We need instead to pay close attention to Germany. Lobbyists for full decriminalisation argue that Germany’s legalised system has no bearing on what would happen in the UK under full decriminalisation. However, the impact of both systems have major similarities – both lead to an increase in the scale of the industry, with multi-story brothels in every city and small ones scattered in residential areas.
The huge scale and the fact that everything takes place under the cover of a legal system make it impossible for the police and other authorities to effectively deal with the criminal activities and abuse within the system.
Helmut Sporer, a recently retired senior police officer, worked for approximately 30 years investigating and monitoring prostitution and human trafficking in Germany. During his career, he observed a progressive deterioration in both the conditions for the women involved in prostitution and the ability of the authorities to effectively deal with the proliferation of organized crime and abuses within the system.
Sporer spoke publicly in 2013 about the failures of the German system, but then he didn’t go as far as arguing for the Nordic Model. Perhaps he hoped that further regulation of the German system would ameliorate the worst excesses. After seeing first-hand that the hoped-for improvements did not materialise after the introduction of new legislation in 2017 and after lengthy discussions with police officers and others in Sweden, he’s come to the overwhelming conclusion that the Nordic Model is the only appropriate approach.
The UK has much more in common with Germany geopolitically than with New Zealand and we would be well to listen to him carefully.
In your letter you quote statistics from a study by Medecins du Monde conducted less than two years after the Nordic Model legislation was passed in France to suggest that “sex workers” are now exposed to more violence and are less likely to insist on condoms.
Only an 8-page summary of this 80-page report has been translated into English. This is unfortunate because the headline claims in the summary are misleading and are not backed up by the data in the full report. As a result, the headline claims are often unwittingly taken at face value in the English-speaking world. Another French NGO, Amicale du Nid, did a detailed rebuttal of the claims, which we urge you to study in full.
We are in touch with women who have lived experience of the sex trade under the Nordic Model in France, Sweden and Ireland – and who are passionate supporters of the Nordic Model. For example, #intedinhora is a Swedish organisation of people who have experienced prostitution in Sweden, who support the Nordic Model. They got in touch with us because they were so sick of seeing the reality in Sweden being misrepresented in the English-speaking world and they wanted us to help amplify their voices. Do please listen to them.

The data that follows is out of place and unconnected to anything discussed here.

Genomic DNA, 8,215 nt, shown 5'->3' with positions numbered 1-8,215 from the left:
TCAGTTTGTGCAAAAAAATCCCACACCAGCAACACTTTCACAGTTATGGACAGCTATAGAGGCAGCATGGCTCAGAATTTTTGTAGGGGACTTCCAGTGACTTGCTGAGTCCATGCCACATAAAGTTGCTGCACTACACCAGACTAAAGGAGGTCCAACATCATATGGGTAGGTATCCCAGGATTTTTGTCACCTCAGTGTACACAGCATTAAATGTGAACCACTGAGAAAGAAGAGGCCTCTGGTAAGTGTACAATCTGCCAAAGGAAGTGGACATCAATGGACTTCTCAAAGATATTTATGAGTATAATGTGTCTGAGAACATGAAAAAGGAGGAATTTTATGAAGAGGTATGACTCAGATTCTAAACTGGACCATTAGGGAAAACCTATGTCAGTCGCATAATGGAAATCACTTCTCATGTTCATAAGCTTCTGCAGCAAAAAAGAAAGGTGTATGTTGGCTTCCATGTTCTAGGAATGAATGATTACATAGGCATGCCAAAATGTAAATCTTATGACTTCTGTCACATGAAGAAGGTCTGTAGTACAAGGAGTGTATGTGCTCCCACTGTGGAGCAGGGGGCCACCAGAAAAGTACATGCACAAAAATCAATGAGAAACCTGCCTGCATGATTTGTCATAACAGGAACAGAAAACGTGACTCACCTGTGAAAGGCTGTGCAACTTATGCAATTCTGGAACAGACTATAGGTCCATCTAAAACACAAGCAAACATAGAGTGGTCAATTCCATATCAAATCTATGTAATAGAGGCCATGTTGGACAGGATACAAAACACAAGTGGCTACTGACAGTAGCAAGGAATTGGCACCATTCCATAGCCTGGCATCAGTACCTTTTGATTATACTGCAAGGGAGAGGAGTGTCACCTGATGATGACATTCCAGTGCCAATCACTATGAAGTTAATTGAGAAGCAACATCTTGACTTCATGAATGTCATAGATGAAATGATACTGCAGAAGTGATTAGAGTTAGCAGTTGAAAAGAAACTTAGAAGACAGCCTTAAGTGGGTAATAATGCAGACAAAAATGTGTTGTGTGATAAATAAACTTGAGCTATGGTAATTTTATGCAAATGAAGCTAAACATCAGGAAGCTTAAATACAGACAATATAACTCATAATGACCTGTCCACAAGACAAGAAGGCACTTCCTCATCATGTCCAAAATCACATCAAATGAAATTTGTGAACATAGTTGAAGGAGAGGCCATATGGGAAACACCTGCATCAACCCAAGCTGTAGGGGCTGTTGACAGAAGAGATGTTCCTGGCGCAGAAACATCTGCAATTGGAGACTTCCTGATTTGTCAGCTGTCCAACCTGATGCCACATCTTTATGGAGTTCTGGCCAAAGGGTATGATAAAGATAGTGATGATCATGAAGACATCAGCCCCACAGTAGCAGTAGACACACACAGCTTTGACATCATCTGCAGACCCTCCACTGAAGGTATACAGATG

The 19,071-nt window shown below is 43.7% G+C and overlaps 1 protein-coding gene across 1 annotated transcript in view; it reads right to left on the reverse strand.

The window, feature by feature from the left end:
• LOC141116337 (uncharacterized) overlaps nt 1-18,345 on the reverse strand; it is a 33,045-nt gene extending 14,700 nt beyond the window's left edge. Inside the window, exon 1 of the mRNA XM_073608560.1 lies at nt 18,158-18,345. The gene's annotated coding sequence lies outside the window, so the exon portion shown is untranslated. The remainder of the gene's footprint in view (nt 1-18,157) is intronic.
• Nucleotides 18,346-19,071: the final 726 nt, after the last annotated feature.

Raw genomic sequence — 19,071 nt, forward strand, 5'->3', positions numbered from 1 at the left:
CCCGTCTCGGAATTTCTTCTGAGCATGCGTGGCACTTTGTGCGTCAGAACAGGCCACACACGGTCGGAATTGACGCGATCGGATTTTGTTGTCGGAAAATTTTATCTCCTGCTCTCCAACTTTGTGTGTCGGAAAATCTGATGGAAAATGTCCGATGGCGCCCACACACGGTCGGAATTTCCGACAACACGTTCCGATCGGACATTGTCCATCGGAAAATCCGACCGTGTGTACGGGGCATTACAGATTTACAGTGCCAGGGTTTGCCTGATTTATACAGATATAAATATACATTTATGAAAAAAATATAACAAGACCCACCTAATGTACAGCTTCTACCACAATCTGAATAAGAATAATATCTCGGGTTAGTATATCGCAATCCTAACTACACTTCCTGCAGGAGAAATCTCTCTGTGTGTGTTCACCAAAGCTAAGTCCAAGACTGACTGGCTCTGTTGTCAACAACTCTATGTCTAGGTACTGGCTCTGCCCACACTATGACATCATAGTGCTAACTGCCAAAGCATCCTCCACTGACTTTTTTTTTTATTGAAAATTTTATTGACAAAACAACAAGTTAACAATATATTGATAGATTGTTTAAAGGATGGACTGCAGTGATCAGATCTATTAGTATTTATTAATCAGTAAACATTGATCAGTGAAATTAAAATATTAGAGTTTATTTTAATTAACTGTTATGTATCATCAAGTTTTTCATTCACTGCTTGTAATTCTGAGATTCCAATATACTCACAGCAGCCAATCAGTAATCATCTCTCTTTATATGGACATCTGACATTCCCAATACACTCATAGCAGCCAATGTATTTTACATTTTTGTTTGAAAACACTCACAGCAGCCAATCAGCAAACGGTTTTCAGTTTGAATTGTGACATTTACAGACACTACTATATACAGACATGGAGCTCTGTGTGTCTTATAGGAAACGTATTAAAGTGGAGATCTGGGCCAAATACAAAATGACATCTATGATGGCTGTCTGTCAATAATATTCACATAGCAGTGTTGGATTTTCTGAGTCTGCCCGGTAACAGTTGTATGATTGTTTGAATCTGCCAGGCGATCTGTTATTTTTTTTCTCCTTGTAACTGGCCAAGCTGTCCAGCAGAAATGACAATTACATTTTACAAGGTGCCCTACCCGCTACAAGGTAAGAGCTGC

Prostitution is inherently violent and no legislation can change that. Prostituted women have the highest risk of murder of all and they also have a much higher mortality rate than other women. A Canadian study estimated it at 40 times higher than other women.
We therefore believe that the only ethical approach is for measures to reduce the amount of prostitution that happens while providing genuine alternatives and routes out for those caught up in it. This is exactly what the Nordic Model aims to achieve – and can achieve when it is implemented properly and has widespread support – particularly from the feminist movement.
We believe that women should never be left with no option but prostitution for survival – but when the state sanctions prostitution (as it does implicitly under full decriminalisation) it implicitly sanctions prostitution as the last ditch option for destitute women.
When men’s right to buy sexual access to women and girls is enshrined in the law – as happens under the decriminalisation model – all women are reduced to commodities and sexual service points for men. This is anathema to women’s equality and liberation.
We have enclosed a detailed critique of many of the claims made in the debate on Dame Diana Johnson’s attempt to introduce Nordic Model style legislation and we urge you to study it. We would also be more than happy to meet with you to discuss this in more depth.
We give the final word to Harriet:
“People think prostitution is about having consensual sex for money. It’s not. Those men don’t want to pay for that. They paid me and then used me however they wanted. I was beaten with objects until I bled; spat at; anally raped; gang raped; passed around at sex parties like a toy, men slipping off their condoms; I was shouted at, threatened, choked, told to look like I enjoyed it or he’d take the money back. I was scared every single second.”
The Nordic Model Now! team
[*] Johnson, H; Pitt, T. (2020). Review of the Decriminalisation Model in New Zealand. SASE. Available at http://www.sase.org.uk/resources (Accessed: 9 May 2021).
Download a PDF version of this letter.